Starting with the pioneer works of TU Munich (R. Krippner, T. Herzog) and AEE INTEC (I. Bergmann, W. Weiss) who first pinpointed the general lack of design as one of the main reasons for the low spread of solar thermal, EPFL-LESO (M. C. Munari Probst, C. Roecker) explored in detail the reasons for such a disadvantageous situation, and indicates possible ways leading to improvements [1, 3].
Polymeric Materials for Solar Thermal Applications, First Edition. M. Kohl, M. G. Meir, P. Papillon,
G. M. Wallner, and S. Saile
© 2012 Wiley-VCH Verlag GmbH & Co. KGaA. Published 2012 by Wiley-VCH Verlag GmbH & Co. KGaA.
Because solar systems are relatively large in relation to the building envelope, the architectural quality oftheir integration has a major impact of the visual quality of the building . This should, together with the fact that public acceptance of solar energy depends to a high extent on the quality of the architectural integration, stimulate and motivate a much stronger focus on making solar systems visually appealing – something people really would want to put on their houses and something architects would want to implement in their design of new buildings.
In the most developed solar thermal markets, combined systems for both domestic hot water preparation and space heating/cooling are increasing their market share. Such systems cover a bigger part of the total energy demand in the building, but require larger areas for collector installation. In this perspective, the implementation of solar thermal collectors into facades becomes very interesting. Here large areas can be found. However fagade integrated collectors are visually exposed to a much higher extent than roof integrated collectors:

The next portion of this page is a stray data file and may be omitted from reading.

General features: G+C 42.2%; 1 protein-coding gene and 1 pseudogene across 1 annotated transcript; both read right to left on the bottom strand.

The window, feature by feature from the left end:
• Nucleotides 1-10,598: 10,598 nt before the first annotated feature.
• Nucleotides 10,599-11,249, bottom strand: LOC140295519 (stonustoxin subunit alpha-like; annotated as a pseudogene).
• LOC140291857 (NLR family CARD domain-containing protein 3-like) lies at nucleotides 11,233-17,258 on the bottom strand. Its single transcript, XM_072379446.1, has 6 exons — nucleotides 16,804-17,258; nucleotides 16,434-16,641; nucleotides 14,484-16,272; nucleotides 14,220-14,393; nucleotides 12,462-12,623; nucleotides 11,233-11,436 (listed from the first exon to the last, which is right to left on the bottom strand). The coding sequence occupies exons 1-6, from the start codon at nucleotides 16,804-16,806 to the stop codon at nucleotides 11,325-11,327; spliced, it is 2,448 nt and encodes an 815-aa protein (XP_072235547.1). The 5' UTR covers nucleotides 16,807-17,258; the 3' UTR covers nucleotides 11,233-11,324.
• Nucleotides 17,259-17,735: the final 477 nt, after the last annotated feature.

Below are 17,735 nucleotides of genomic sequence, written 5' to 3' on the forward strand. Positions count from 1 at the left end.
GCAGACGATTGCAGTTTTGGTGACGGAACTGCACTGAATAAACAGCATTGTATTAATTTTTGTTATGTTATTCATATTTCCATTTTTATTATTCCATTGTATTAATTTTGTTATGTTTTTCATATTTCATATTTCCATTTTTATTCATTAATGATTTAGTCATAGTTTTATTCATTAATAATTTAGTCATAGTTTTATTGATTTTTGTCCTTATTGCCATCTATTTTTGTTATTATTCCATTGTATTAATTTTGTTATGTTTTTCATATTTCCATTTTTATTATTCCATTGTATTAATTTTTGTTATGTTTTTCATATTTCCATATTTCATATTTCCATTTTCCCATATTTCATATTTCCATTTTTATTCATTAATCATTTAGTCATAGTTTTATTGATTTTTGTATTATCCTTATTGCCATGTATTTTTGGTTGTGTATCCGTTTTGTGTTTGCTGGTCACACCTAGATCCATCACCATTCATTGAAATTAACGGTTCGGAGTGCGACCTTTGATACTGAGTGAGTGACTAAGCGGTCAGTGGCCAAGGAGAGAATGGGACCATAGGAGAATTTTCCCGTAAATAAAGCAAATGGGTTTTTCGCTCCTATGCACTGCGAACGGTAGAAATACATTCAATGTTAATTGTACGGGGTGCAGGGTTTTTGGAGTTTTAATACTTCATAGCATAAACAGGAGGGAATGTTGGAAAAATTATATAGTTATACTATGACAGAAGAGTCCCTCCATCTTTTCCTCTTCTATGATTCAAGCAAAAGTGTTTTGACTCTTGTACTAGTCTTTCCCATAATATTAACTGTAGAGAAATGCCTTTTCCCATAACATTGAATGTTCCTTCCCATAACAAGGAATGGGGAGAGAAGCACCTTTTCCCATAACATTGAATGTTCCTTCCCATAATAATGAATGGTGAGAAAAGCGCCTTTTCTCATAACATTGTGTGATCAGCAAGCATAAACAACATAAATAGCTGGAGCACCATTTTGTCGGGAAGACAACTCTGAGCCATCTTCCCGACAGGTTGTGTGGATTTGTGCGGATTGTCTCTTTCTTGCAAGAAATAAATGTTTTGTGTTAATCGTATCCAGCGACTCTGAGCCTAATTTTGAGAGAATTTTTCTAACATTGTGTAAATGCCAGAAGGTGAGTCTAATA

Fagade integrations are much more delicate than their roof counterpart because of the high visibility of the collectors. As the fagade is the public face of the architecture, the collectors cannot simply be used as added technical elements; their architectural integration needs to be satisfactory and the design controlled .
Evaluation of architectural quality is a complex debate and a very hot topic in architectural sciences nowadays. The topical importance has resulted in a new IEA SHC Task (41) – “Solar Energy and Architecture” – dedicated to the architectural aspects of solar technologies and applications. This is the first time that the word “Architecture” appears in a task title, after 30 years of IEA research and 40 tasks, which mainly focus on solar technologies for building application. One of the main objectives of Task41 is to define general architectural quality criteria and extract recommendations for solar components/systems, to support manufacturers in developing existing products as well as new products (http://www. iea-shc. org/ task41/).
This first opportunity given to the architects’ community to have a major impact on the development and diffusion of the solar thermal technology could help shorten the time needed to develop new, architecturally adapted, solar collectors. Being associated from the start to this process, architects will also be more open to implement these new components in their work, and/or propose innovative solutions to use standard elements.
Our (the IEA-SHC Task 39 group) approach to the topic is to look at successful architectural integration as a marketing tool, simply because we believe that people are inspired by visual impressions. The appearance of a product certainly counts in making a first impression on a customer and often plays a decisive role in the final decision to buy or not. Effective use of design and high visual quality adds value to the product and builds trust and confidence. Attractive design also helps in differentiating between competing products.
When it comes to solar thermal systems, the collector design is only one part of the final product. Placement of the collector field and good architectural integration is also very important for a final result that will be judged by the public. To focus on showing really good examples of harmonious and well designed solar thermal
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systems can be an important parameter for market development and help to redefine solar thermal to the public as something high-tech, good looking, and sustainable, giving an added value to each building.